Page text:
Royal Caribbean's Newest Ship Was Built to Lure People Who Hate Cruising

Quantum of the Seas berthed at Southampton Docks, U.K. Photograph by Simon Dawson/Bloomberg

Step aboard the newest ship in Royal Caribbean Cruises’ fleet and you’ll find muted earth tone carpets, glass elevator doors, dark woods. Remove the gangways—and the need for a passport—and this area on Quantum of the Seas could easily be a tony residential tower in Frankfurt or Manhattan.

“We decided early on that it would have a different look … we created a more sophisticated design,” says Richard Fain, Royal Caribbean’s chairman and chief executive officer.

The subdued design is just one element the cruise line has deployed on the new ship, which carries 4,180 passengers and 1,500 crew members. Quantum of the Seas is, in many respects, the first cruise ship designed for people who hate cruising. After a two-year period marked by intense media focus on cruise fires, fatal groundings, and virus outbreaks, the cruise industry is keen to mount a full-scale assault on the stereotypes that keep millions of people from considering a vacation at sea.

Nov. 12 (Bloomberg) -- Royal Caribbean launches its new smart ship, Quantum, from New York City today, ushering in a new, modern-day approach to cruises. Bloomberg’s Justin Bachman reports on the technological advances of the ship and steps the cruise industry is taking to attract the millennial generation. He speaks on “In The Loop.”

Royal Caribbean has two more Quantum-class ships on order for its fleet, with Anthem of the Seas arriving next fall, and a third, dubbed Ovation, in late 2016. All three are much smaller than the line’s two Oasis-class behemoths, which each carry more than 6,000 people per sailing. Quantum of the Seas will spend the winter sailing from New Jersey before relocating in the spring to Shanghai, the first brand new ship from a U.S. line to enter the market in China.

The Quantum employs some technologies that are relatively new to the industry, such as bag tagging that lets passengers use smartphones to track the location of luggage from drop-off at the pier until it reaches their cabins. Reservations for dinner and further activities are made on tablets around the ship, and waiters are expected to record a diner’s preferences via that technology so that other dining venues will know how you take your coffee or whether you prefer red or white wine, Fain says. The satellite-based Wi-Fi onboard is fairly speedy for sea-based system.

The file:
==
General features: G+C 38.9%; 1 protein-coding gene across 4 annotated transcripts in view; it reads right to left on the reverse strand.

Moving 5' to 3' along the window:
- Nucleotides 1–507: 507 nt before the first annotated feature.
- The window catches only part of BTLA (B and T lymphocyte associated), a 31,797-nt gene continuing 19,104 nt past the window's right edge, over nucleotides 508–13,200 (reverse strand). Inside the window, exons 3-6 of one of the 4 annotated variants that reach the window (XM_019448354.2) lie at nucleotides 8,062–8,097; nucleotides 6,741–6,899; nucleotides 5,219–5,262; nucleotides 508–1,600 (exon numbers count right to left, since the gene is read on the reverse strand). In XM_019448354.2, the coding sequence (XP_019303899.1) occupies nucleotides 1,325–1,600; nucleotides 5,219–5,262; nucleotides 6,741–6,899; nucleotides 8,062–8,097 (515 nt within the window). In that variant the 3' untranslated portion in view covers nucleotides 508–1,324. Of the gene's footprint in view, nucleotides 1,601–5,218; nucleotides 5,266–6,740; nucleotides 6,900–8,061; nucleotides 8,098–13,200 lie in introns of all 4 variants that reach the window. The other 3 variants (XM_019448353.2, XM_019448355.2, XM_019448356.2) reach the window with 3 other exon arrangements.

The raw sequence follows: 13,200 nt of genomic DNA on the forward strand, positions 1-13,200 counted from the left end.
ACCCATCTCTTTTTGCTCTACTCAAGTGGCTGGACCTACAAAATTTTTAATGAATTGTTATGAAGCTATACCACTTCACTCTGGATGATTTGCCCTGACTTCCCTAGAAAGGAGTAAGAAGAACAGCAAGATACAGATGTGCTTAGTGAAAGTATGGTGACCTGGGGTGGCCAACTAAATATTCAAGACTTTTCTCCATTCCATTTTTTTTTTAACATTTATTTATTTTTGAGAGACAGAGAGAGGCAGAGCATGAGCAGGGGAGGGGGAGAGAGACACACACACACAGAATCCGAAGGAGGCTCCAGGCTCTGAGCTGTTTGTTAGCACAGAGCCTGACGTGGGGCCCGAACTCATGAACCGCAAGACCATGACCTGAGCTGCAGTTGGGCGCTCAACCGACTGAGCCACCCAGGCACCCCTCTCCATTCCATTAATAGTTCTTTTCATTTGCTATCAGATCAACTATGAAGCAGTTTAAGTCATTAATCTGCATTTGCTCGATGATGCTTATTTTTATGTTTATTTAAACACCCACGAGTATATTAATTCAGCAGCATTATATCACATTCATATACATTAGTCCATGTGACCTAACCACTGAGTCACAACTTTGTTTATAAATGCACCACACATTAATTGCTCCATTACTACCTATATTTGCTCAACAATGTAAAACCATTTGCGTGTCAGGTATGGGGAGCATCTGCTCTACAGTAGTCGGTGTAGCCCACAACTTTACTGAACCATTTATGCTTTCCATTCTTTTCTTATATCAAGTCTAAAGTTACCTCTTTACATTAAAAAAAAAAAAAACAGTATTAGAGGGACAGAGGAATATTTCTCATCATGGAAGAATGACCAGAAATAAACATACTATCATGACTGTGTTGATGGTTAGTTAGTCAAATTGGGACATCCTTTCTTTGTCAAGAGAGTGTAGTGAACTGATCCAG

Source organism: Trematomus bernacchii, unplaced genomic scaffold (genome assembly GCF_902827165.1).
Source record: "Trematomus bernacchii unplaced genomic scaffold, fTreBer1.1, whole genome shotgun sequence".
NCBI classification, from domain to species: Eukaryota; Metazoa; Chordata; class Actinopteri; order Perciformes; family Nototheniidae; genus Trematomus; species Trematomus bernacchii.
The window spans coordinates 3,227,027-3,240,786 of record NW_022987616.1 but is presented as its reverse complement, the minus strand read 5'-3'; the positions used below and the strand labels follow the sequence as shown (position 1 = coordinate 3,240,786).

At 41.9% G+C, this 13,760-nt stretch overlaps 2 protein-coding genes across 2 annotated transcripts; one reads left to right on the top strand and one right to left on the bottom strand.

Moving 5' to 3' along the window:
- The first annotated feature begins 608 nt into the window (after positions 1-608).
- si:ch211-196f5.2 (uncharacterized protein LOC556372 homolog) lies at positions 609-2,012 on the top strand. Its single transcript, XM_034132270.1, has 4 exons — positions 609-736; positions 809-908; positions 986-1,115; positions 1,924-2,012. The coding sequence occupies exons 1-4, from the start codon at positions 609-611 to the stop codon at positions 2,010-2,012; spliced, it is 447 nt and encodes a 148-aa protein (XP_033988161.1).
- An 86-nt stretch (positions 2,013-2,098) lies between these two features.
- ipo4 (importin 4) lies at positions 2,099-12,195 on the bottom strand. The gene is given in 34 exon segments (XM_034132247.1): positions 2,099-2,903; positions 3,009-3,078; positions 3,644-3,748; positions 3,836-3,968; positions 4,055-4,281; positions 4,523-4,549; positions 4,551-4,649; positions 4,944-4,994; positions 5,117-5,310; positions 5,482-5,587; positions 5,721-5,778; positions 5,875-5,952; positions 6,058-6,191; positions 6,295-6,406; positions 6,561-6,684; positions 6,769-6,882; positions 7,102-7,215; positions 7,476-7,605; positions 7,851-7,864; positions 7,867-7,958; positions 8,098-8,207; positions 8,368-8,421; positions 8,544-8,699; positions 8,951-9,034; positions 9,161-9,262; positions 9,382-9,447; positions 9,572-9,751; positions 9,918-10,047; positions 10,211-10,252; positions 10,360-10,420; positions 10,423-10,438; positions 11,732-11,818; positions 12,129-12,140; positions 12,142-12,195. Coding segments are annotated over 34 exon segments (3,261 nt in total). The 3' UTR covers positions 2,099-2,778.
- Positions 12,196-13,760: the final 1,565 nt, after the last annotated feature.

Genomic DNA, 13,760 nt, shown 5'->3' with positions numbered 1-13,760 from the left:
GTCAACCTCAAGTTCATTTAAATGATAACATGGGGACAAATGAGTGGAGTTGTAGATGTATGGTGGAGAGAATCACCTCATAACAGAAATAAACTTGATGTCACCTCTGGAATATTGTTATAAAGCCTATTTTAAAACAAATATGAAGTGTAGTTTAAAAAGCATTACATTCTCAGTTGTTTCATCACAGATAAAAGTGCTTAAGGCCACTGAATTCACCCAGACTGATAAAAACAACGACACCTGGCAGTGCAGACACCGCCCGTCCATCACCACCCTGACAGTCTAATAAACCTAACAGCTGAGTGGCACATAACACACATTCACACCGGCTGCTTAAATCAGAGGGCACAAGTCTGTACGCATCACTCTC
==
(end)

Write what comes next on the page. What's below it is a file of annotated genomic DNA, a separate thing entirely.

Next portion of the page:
There also are activities aimed at younger cruisers, who often might prefer a land vacation where they can hike, surf, or golf. At the rear of Quantum‘s  Deck 16, 11 decks above that chic boarding area, an attraction using high-speed jets of water allows passengers to surf or water board. Cruisers can “skydive” in a vertical wind tunnel that simulates the sensation of free falling. And a glass capsule extends 300 feet into the air, allowing 360-degree views. A rock climbing wall—beside a 30-foot pink bear—is right around the aft corner, one deck below. Also on Deck 15 are some other Royal Caribbean trademark activities, including the bumper car arcade, the full-sized basketball court, the roller skating rink, and the circus school.

Robots preparing drinks for guests at the Bionic Bar on the Quantum of the Seas
Photograph by Simon Dawson/Bloomberg

Pretending to jump from an airplane while cruising the Caribbean “conveys in a very dramatic way, and it’s something that busts old stereotypes about what a cruise is,” Fain, a 35-year company veteran, said on Wednesday afternoon while slurping a vanilla milkshake from Johnny Rockets, the fast-food diner found in 30 states and on a dozen RCL ships. “Obviously, this isn’t a sedentary vacation. It helps to raise that awareness, particularly in non-cruisers.”

The prospect of a sedentary vacation at sea, surrounded by all-you-can-eat food, overpriced drinks, smoky casinos, and crowded pools repels millions of people the industry calls “cruise resisters.” This image of the typical cruise has been shaped over years among many people in North America and Europe. Recruiting that category represents the largest single opportunity for industry growth.

With its many physically active on-board pursuits aimed at a younger crowd—some have described the Quantum-class ships as a bid for millennials—Quantum of the Seas was designed to overcome the negative perceptions.

Ditching the traditional dining room is an additional tactic: A variety of 18 restaurants, booked by iPad or in one’s stateroom, serve different foods at night, furthering the notion that cruisers will try most of them over a seven or 10-night cruise.

Royal Caribbean has also redesigned its traditional buffet area, where most cruisers congregate for breakfast and lunch. The Quantum‘s buffet, on Deck 14, is called the Windjammer Marketplace; the offerings assigned to various stations are sorted by cuisine, such as pan-Asian, antipasti, American favorites, and sandwiches. The food stations are all well-lighted and gleaming, the sort of islands familiar in upscale grocery stores and urban food markets. It’s an all-you-can-eat proposition, to be sure, but it’s also a place where the dishes are presented in discrete sections and portions, with nary a huge serving tub in sight.

“It’s clear to me that as an industry we have not done a good enough job effectively communicating … to those who don’t know what cruising is,” Carnival CEO Arnold Donald told reporters in May. “It’s not just 3,000 people at a buffet line and super crowding.”

That’s a message that the entire industry is hoping Royal’s newest ship will convey.

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